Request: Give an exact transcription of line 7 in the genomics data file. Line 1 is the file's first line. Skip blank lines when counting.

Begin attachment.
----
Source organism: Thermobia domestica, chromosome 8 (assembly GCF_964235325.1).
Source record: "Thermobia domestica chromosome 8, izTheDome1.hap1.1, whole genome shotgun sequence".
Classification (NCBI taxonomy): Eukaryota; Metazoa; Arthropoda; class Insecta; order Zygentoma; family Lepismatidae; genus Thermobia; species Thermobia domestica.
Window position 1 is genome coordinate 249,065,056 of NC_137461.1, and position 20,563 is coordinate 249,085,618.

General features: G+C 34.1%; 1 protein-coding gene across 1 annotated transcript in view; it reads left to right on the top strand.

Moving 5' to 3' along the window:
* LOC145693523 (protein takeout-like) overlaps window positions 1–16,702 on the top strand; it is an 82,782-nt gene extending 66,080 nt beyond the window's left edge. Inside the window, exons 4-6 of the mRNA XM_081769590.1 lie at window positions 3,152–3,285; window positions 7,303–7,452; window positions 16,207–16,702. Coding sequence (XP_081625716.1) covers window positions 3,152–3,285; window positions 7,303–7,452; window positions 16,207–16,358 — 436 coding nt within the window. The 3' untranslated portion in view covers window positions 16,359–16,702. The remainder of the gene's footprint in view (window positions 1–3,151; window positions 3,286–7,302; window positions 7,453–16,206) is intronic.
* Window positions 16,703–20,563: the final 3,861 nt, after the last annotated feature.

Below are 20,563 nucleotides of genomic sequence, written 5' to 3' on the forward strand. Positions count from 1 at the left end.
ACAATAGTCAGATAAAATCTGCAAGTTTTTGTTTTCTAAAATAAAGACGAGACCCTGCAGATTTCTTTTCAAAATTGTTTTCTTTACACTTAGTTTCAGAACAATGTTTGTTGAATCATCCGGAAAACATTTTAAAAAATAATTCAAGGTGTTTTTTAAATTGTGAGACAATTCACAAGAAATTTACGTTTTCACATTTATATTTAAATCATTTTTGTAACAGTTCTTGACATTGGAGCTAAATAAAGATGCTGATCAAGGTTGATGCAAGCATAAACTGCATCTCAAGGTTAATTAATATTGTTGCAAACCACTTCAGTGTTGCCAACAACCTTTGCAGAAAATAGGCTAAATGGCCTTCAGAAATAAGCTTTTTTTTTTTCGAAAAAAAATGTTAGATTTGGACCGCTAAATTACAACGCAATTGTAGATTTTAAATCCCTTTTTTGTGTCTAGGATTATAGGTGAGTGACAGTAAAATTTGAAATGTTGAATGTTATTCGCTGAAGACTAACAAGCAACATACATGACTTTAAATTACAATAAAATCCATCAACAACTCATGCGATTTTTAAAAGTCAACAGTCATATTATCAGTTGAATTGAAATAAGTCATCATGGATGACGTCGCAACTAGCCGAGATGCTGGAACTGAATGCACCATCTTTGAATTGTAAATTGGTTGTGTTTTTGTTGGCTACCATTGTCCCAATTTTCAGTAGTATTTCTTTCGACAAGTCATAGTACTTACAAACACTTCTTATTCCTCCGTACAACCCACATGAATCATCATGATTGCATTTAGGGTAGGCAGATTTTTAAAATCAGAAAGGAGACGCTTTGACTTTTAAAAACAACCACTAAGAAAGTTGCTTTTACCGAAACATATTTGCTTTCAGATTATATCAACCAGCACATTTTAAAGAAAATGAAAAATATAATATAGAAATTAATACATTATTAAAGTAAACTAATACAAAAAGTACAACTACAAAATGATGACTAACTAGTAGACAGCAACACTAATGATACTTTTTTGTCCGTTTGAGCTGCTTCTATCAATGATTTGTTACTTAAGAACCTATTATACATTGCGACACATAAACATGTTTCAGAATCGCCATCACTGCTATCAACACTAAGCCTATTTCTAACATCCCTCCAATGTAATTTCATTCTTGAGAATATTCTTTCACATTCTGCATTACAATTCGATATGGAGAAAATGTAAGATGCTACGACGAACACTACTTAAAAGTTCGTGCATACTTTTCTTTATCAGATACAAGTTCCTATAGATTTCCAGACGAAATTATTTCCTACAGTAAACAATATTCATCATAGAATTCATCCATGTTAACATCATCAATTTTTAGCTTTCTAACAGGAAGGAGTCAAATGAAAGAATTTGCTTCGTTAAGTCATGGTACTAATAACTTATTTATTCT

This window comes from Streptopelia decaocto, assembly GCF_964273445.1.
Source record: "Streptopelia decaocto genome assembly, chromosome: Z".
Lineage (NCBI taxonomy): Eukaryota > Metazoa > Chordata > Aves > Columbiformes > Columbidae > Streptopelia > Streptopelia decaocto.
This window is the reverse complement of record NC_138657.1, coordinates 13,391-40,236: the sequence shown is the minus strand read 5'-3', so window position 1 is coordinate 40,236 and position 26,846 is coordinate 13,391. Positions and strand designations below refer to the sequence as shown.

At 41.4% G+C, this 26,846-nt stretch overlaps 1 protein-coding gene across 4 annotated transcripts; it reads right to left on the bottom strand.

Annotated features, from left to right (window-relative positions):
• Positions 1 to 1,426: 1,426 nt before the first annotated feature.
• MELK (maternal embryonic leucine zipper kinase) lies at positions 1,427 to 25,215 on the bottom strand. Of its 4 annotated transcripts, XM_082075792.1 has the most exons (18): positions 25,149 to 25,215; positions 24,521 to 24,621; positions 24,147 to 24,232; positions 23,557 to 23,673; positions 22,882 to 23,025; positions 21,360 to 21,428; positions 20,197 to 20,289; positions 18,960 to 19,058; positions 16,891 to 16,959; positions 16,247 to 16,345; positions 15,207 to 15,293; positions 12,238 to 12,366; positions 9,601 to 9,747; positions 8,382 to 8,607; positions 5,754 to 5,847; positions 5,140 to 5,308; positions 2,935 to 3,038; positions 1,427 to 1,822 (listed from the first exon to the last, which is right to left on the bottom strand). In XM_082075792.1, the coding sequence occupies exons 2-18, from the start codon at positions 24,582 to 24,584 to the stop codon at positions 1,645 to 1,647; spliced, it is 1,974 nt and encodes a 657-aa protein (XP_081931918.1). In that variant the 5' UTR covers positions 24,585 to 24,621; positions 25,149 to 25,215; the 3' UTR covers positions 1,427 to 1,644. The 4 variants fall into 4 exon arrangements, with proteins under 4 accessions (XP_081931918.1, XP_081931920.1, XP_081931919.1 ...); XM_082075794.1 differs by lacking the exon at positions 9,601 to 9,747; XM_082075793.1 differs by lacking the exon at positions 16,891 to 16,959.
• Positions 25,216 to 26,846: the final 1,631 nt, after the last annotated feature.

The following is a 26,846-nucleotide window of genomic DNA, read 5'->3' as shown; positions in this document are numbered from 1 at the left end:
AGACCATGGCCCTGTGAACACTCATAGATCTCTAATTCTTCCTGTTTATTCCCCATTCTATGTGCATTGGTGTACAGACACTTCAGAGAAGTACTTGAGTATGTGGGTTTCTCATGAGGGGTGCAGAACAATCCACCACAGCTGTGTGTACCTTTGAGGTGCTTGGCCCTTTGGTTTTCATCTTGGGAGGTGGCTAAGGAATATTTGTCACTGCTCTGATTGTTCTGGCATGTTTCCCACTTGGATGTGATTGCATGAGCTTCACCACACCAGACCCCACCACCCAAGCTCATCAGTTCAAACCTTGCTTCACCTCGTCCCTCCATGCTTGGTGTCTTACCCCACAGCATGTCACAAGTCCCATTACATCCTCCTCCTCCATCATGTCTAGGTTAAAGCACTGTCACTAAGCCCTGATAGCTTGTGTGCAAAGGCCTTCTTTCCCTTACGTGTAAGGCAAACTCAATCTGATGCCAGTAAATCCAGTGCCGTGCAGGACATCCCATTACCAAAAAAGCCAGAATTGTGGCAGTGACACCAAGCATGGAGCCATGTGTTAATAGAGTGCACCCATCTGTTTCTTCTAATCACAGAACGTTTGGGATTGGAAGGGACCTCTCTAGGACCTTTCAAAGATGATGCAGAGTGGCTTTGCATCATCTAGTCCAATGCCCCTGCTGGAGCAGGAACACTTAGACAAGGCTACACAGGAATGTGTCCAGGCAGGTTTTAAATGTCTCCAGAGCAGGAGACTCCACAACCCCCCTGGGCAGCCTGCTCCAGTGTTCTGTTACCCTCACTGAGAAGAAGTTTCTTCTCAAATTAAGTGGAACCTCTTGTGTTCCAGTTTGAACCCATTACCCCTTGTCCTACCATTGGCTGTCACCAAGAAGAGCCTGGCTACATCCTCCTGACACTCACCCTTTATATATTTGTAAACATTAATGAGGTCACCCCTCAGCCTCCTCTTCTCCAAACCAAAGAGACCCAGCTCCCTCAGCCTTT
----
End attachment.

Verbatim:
* LOC145693523 (protein takeout-like) overlaps window positions 1–16,702 on the top strand; it is an 82,782-nt gene extending 66,080 nt beyond the window's left edge. Inside the window, exons 4-6 of the mRNA XM_081769590.1 lie at window positions 3,152–3,285; window positions 7,303–7,452; window positions 16,207–16,702. Coding sequence (XP_081625716.1) covers window positions 3,152–3,285; window positions 7,303–7,452; window positions 16,207–16,358 — 436 coding nt within the window. The 3' untranslated portion in view covers window positions 16,359–16,702. The remainder of the gene's footprint in view (window positions 1–3,151; window positions 3,286–7,302; window positions 7,453–16,206) is intronic.